Caly et al.1 reported that ivermectin inhibited severe acute respiratory syndrome-coronavirus 2 (SARS-CoV-2) in vitro for up to 48 hours using ivermectin at 5 µM. The concentration resulting in 50% inhibition (IC50 ; 2 µM) was > 35× higher than the maximum plasma concentration (Cmax ) after oral administration of the approved dose of ivermectin when given fasted. Simulations were conducted using an available population pharmacokinetic model to predict total (bound and unbound) and unbound plasma concentration-time profiles after a single and repeat fasted administration of the approved dose of ivermectin (200 µg/kg), 60 mg, and 120 mg. Plasma total Cmax was determined and then multiplied by the lung:plasma ratio reported in cattle to predict the lung Cmax after administration of each single dose. Plasma ivermectin concentrations of total (bound and unbound) and unbound concentrations do not reach the IC50 , even for a dose level 10× higher than the approved dose. Even with the high lung:plasma ratio, ivermectin is unlikely to reach the IC50 in the lungs after single oral administration of the approved dose (predicted lung: 0.0873 µM) or at doses 10× higher that the approved dose administered orally (predicted lung: 0.820 µM). In summary, the likelihood of a successful clinical trial using the approved dose of ivermectin is low. Combination therapy should be evaluated in vitro. Repurposing drugs for use in coronavirus disease 2019 (COVID-19) treatment is an ideal strategy but is only feasible when product safety has been established and experiments of repurposed drugs are conducted at clinically relevant concentrations.


Assuntos
Betacoronavirus/efeitos dos fármacos , Infecções por Coronavirus/tratamento farmacológico , Ivermectina/administração & dosagem , Modelos Biológicos , Pneumonia Viral/tratamento farmacológico , Administração Oral , Adulto , Animais , Bovinos , Infecções por Coronavirus/sangue , Relação Dose-Resposta a Droga , Feminino , Humanos , Ivermectina/sangue , Masculino , Pandemias , Pneumonia Viral/sangue , Resultado do Tratamento , Adulto Jovem
17.
Hautarzt ; 71(6): 447-454, 2020 Jun.
Artigo em Alemão | MEDLINE | ID: mdl-32430543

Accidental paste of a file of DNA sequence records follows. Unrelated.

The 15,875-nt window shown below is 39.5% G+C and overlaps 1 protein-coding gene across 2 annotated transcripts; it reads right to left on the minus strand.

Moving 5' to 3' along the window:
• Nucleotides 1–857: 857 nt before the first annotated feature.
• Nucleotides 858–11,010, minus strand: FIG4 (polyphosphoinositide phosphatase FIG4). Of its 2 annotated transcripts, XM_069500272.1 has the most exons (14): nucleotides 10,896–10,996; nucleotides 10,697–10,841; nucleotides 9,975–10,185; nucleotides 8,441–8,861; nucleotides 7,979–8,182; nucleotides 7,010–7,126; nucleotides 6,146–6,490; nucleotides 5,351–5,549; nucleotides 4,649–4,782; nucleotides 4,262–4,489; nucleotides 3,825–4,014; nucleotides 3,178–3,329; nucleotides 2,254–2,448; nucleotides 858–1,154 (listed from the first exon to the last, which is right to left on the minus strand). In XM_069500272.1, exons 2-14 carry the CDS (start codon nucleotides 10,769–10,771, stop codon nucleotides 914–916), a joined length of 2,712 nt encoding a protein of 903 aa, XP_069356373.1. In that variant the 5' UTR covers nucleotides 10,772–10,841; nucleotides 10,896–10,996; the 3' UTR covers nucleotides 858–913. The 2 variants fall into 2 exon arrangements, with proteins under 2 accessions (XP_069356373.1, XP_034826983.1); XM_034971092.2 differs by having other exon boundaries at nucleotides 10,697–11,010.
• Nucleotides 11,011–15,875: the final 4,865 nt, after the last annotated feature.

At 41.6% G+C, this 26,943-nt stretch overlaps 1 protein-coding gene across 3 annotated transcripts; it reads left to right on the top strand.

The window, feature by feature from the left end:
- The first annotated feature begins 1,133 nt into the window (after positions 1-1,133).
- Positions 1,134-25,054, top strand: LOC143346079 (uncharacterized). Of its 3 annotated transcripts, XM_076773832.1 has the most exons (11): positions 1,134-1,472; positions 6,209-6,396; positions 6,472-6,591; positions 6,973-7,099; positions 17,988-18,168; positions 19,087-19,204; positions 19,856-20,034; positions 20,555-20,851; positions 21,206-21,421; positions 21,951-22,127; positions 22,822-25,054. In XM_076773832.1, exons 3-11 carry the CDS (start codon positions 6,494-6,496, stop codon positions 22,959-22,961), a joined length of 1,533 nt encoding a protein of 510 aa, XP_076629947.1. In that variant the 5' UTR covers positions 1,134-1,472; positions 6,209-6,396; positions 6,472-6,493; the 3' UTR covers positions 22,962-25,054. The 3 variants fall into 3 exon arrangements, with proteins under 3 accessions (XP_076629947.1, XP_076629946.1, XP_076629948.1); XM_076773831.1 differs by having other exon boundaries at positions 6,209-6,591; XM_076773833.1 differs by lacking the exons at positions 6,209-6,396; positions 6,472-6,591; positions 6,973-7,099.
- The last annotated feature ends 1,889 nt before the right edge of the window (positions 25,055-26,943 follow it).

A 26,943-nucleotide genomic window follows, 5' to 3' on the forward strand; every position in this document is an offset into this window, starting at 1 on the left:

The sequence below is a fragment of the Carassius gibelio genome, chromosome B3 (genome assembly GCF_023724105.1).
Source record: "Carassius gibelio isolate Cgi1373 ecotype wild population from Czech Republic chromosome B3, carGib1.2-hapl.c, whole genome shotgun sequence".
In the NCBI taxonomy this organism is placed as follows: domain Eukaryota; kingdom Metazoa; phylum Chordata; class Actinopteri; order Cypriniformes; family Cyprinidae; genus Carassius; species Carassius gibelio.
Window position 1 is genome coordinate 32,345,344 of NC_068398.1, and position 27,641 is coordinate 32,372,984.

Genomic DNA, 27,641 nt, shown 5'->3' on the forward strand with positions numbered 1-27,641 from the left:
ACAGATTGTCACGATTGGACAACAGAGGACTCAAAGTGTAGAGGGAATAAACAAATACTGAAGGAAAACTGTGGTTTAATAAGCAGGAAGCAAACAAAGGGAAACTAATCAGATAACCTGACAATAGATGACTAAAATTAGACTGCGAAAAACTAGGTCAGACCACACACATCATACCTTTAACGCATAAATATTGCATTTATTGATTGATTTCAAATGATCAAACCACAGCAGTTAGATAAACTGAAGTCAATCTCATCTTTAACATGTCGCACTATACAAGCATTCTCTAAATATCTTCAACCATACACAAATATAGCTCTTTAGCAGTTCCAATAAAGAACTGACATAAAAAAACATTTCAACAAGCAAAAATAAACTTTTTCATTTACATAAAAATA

RESUMO

BACKGROUND: The diagnosis of scabies has become surprisingly frequent in Germany in recent years and the use of scabicides has risen significantly. OBJECTIVE: The aim of our survey was to determine whether this trend can also be detected among military personnel of the German Armed Forces (Bundeswehr). METHODS: The study was conducted as a retrospective single-center study over a period of 8 years from 2012 to 2019 in the Department of Dermatology of the Armed Forces Hospital Berlin, Germany. Data were generated from the hospital information system (KIS), which was searched for all scabies-coded diagnoses according to ICD10 code B86 both as outpatients and inpatients. Only first presentations with scabies diagnosis confirmed by dermoscopy or microscopy by a dermatologist were included. Inpatient treatment was required if a patient was not cured after at least three antiscabies treatment cycles in the outpatient setting. RESULTS: The data show that there has been a steady increase in the diagnosis of scabies in Bundeswehr personnel. Moreover, our data show that the number of unsuccessfully treated outpatients increased and required in-hospital treatment. CONCLUSION: We observed an increase of scabies among German military personnel who represent a typical at-risk group. These results support the observations of an increased incidence of scabies in Germany in general and especially in an at-risk population. With the general increase in scabies cases, there are also increasing numbers of German military personnel who are refractory to treatment, which was largely attributed to inadequate treatment of contact persons and individual treatment errors. Nevertheless, the data also emphasize the low overall prevalence of scabies; therefore, all diagnoses should be confirmed by dermoscopy or microscopy after 14 days whenever possible to rule out the bias of overreporting due to false-positive cases diagnosed only by clinical examination.